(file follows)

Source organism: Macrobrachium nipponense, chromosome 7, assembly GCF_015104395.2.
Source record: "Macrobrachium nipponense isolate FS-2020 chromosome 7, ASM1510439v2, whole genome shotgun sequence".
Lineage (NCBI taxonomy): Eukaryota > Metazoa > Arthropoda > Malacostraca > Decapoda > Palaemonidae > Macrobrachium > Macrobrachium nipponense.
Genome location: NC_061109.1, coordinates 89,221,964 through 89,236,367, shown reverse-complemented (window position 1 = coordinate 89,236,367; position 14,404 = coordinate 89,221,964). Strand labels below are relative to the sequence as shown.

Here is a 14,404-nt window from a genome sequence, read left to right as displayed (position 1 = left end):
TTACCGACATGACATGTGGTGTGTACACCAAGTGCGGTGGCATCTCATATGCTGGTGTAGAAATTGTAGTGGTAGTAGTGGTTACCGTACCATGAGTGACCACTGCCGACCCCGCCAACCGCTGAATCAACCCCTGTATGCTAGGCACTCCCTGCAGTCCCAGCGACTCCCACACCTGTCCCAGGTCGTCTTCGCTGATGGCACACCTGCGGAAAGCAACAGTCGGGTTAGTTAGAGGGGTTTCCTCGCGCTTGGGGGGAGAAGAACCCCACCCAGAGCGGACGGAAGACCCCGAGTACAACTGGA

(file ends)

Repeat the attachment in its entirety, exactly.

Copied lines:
Source organism: Macrobrachium nipponense, chromosome 7, assembly GCF_015104395.2.
Source record: "Macrobrachium nipponense isolate FS-2020 chromosome 7, ASM1510439v2, whole genome shotgun sequence".
Lineage (NCBI taxonomy): Eukaryota > Metazoa > Arthropoda > Malacostraca > Decapoda > Palaemonidae > Macrobrachium > Macrobrachium nipponense.
Genome location: NC_061109.1, coordinates 89,221,964 through 89,236,367, shown reverse-complemented (window position 1 = coordinate 89,236,367; position 14,404 = coordinate 89,221,964). Strand labels below are relative to the sequence as shown.

Here is a 14,404-nt window from a genome sequence, read left to right as displayed (position 1 = left end):
TTACCGACATGACATGTGGTGTGTACACCAAGTGCGGTGGCATCTCATATGCTGGTGTAGAAATTGTAGTGGTAGTAGTGGTTACCGTACCATGAGTGACCACTGCCGACCCCGCCAACCGCTGAATCAACCCCTGTATGCTAGGCACTCCCTGCAGTCCCAGCGACTCCCACACCTGTCCCAGGTCGTCTTCGCTGATGGCACACCTGCGGAAAGCAACAGTCGGGTTAGTTAGAGGGGTTTCCTCGCGCTTGGGGGGAGAAGAACCCCACCCAGAGCGGACGGAAGACCCCGAGTACAACTGGA